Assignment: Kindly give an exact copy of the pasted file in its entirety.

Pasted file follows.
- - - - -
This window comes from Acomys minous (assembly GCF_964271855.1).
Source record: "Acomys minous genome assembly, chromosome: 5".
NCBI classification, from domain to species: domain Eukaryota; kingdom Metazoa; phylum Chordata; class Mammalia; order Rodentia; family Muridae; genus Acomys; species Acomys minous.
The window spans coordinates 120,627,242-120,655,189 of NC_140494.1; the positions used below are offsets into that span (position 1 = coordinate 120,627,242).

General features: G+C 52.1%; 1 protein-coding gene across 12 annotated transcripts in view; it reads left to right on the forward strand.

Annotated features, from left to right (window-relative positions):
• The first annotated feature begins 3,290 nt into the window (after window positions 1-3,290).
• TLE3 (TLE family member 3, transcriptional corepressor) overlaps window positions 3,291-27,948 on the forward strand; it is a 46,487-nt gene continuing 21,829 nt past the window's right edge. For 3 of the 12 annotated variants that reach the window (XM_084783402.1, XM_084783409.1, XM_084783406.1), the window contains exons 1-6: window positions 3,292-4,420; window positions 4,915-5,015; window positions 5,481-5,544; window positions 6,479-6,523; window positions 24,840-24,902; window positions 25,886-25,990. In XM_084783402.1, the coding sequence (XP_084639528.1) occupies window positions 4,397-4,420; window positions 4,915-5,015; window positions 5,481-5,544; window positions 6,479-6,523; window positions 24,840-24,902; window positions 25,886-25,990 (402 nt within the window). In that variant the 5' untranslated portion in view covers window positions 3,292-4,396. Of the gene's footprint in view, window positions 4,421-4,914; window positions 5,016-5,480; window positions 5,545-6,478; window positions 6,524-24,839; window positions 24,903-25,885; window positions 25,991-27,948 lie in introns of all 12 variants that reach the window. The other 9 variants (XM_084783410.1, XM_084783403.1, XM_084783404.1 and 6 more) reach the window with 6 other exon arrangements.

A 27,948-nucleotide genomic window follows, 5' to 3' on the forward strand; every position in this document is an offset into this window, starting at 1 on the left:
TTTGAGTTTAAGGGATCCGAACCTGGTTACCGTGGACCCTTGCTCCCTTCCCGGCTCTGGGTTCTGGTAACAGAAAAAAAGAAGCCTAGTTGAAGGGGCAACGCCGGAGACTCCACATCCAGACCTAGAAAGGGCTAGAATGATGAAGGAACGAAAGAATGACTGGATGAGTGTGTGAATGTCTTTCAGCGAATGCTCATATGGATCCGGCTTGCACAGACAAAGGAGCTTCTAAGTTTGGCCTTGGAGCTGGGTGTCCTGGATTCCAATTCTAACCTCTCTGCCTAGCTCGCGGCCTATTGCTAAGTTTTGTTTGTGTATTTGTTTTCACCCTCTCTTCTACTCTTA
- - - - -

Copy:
This window comes from Acomys minous (assembly GCF_964271855.1).
Source record: "Acomys minous genome assembly, chromosome: 5".
NCBI classification, from domain to species: domain Eukaryota; kingdom Metazoa; phylum Chordata; class Mammalia; order Rodentia; family Muridae; genus Acomys; species Acomys minous.
The window spans coordinates 120,627,242-120,655,189 of NC_140494.1; the positions used below are offsets into that span (position 1 = coordinate 120,627,242).

General features: G+C 52.1%; 1 protein-coding gene across 12 annotated transcripts in view; it reads left to right on the forward strand.

Annotated features, from left to right (window-relative positions):
• The first annotated feature begins 3,290 nt into the window (after window positions 1-3,290).
• TLE3 (TLE family member 3, transcriptional corepressor) overlaps window positions 3,291-27,948 on the forward strand; it is a 46,487-nt gene continuing 21,829 nt past the window's right edge. For 3 of the 12 annotated variants that reach the window (XM_084783402.1, XM_084783409.1, XM_084783406.1), the window contains exons 1-6: window positions 3,292-4,420; window positions 4,915-5,015; window positions 5,481-5,544; window positions 6,479-6,523; window positions 24,840-24,902; window positions 25,886-25,990. In XM_084783402.1, the coding sequence (XP_084639528.1) occupies window positions 4,397-4,420; window positions 4,915-5,015; window positions 5,481-5,544; window positions 6,479-6,523; window positions 24,840-24,902; window positions 25,886-25,990 (402 nt within the window). In that variant the 5' untranslated portion in view covers window positions 3,292-4,396. Of the gene's footprint in view, window positions 4,421-4,914; window positions 5,016-5,480; window positions 5,545-6,478; window positions 6,524-24,839; window positions 24,903-25,885; window positions 25,991-27,948 lie in introns of all 12 variants that reach the window. The other 9 variants (XM_084783410.1, XM_084783403.1, XM_084783404.1 and 6 more) reach the window with 6 other exon arrangements.

A 27,948-nucleotide genomic window follows, 5' to 3' on the forward strand; every position in this document is an offset into this window, starting at 1 on the left:
TTTGAGTTTAAGGGATCCGAACCTGGTTACCGTGGACCCTTGCTCCCTTCCCGGCTCTGGGTTCTGGTAACAGAAAAAAAGAAGCCTAGTTGAAGGGGCAACGCCGGAGACTCCACATCCAGACCTAGAAAGGGCTAGAATGATGAAGGAACGAAAGAATGACTGGATGAGTGTGTGAATGTCTTTCAGCGAATGCTCATATGGATCCGGCTTGCACAGACAAAGGAGCTTCTAAGTTTGGCCTTGGAGCTGGGTGTCCTGGATTCCAATTCTAACCTCTCTGCCTAGCTCGCGGCCTATTGCTAAGTTTTGTTTGTGTATTTGTTTTCACCCTCTCTTCTACTCTTA